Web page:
Or you could go high-tech and use something like VR goggles (or those cardboard things you can put your phone in to simulate VR goggles).
Edit: lest we forget, there’s this variation on that theme:
In any instance, the good colors come at the cost of more gear (even if just the little Loreo viewer). So it’s not something you can hand out (or send as a Christmas card to the several hundred recipients on your list). Is there a way of have good colors in a medium that you can look at without needing ANY extra gear (even the red/cyan glasses)?
There is! Next up: LENTICULARS!
One last thing before moving off of anaglyphs… here’s a crapton of ’em:
One final thought before moving on to lenticulars…
High Dynamic Range.
The stereotype is something that looks like:
with super kicked up and overblown fine details and colors.
What it is, though, is a technique for overcoming the inherent limitations of our gear to capture degrees of light we can see, usually via multiple exposures of the same subject (once again, implying still life or very still landscape).
Example: here’s the Thomas Oyster House exhibit at Mystic Seaport, as HDR:
Walking in the room, you’d be able to see the contents clearly, as well as the scene of the seaport through the window. A standard digital camera shot, though, would look like:
The interior of the room is dark, while the scene through the window is still so light as to be mostly blown out.
The remedy: set the camera to aperture priority (i.e. hold aperture size fixed* while allowing exposure time to vary), and take a bracket of three shots: 0 EV, -2 EV (dark), and +2 EV (light).
* This lets you select depth of field – the smaller the aperture, the greater the DoF (and longer the exposure time). We’ll revisit depth of field discussing lenticulars.
Here’s dark (-2 EV):
Here’s light (+2 EV):
These three are combined again using software – I use Photomatix:
Create HDR photos with the look you want, from natural to artistic, using one-click presets and a large range of settings. Includes advanced editing features and a Plugin for Lightroom.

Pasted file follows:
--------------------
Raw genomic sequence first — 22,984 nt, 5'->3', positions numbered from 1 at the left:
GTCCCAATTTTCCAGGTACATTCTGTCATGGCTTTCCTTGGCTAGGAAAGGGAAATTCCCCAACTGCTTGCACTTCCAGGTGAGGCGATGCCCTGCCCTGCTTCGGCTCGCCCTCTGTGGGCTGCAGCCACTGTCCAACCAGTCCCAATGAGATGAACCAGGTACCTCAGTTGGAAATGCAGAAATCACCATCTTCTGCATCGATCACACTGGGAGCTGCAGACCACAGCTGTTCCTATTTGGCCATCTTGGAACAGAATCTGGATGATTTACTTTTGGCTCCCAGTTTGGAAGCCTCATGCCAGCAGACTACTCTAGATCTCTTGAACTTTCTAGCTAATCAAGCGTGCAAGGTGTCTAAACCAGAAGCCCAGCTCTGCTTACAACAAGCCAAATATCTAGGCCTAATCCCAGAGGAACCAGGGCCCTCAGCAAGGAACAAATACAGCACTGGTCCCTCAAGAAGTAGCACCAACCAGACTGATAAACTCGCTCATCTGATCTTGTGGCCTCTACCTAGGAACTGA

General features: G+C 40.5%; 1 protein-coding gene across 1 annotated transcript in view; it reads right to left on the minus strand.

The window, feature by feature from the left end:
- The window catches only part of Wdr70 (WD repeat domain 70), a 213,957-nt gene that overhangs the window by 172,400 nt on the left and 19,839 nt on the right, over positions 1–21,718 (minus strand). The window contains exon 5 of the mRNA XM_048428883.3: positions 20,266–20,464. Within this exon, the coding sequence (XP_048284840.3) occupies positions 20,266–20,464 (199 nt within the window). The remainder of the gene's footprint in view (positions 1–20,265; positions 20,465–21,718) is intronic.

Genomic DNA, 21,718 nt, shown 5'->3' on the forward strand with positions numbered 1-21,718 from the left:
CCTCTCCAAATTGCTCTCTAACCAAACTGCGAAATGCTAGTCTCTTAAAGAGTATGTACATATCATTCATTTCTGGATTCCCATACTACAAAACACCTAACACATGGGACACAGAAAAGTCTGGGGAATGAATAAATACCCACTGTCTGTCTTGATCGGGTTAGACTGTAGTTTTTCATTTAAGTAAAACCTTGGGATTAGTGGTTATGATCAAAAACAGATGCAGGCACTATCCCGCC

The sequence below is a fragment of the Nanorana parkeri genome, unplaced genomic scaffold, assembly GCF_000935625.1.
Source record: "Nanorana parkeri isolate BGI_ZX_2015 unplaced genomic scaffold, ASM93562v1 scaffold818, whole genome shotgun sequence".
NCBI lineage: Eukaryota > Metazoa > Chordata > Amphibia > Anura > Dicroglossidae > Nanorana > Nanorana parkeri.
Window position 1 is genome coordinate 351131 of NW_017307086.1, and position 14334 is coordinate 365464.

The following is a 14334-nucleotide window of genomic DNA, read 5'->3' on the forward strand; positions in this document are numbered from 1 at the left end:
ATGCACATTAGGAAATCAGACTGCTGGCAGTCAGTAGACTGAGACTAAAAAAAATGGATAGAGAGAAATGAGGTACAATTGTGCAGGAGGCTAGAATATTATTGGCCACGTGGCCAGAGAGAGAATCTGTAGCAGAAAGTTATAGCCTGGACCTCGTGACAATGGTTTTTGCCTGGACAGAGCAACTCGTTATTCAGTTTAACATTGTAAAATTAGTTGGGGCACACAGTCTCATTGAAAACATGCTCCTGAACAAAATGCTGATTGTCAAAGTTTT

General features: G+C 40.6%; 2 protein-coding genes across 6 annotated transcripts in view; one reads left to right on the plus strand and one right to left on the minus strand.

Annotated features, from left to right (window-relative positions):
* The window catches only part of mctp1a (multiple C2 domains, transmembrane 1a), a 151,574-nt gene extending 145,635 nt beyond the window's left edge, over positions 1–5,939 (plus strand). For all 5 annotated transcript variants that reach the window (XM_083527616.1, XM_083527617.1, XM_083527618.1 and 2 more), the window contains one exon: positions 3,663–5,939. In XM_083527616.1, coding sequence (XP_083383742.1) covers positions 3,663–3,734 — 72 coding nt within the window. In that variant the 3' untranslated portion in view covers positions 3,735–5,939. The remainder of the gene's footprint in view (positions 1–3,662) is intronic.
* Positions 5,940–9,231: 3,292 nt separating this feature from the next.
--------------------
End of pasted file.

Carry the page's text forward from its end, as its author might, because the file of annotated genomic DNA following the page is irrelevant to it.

This takes three image files which are 16-bit per pixel per color channel (red, green, blue), and creates one HDR file which is 32-bit per pixel/color.
Thing is, that HDR file cannot be looked at directly on a standard monitor or printed to paper, since it’s beyond the dynamic range of those output devices. So you have to map the information in the HDR file back to something that can be rendered by them. This is tone mapping, and can be used to enhance detail (since there’s a lot of image information in that HDR file), brightness/color contrast, … and is an occasion of much HDR sin.
What does this have to do with 3D? Well, you can do it twice for left and right channels (or multiple times for lenticular – more on that to follow), which brings out all sort of details which weren’t there in the single (0 EV) shot.
More HDR (flat and anaglyph):
Since HDR requires the camera be still for all shots of the bracket (especially the long-exposure light shots), you’ll really want to use a tripod. For 3D, a slider would also come in handy (more on that in the lenticular discussion). A couple of final(ish) thoughts on HDR:
You can, of course, do other things with it, too, like animation. Here’s a sunrise at the Rockhouse overlook above the Housatonic River last spring. It’s over twenty-three frames, each a bracket (0, -2, +2 EV) processed into HDR then tone-mapped twice into a bland “fused” version and a snappy “details-enhanced” version. All five pulled into Photoshop as layers and blended to create a final frame. Times twenty-three. Then the twenty-three were sequenced into an animation with Sony Vegas Pro.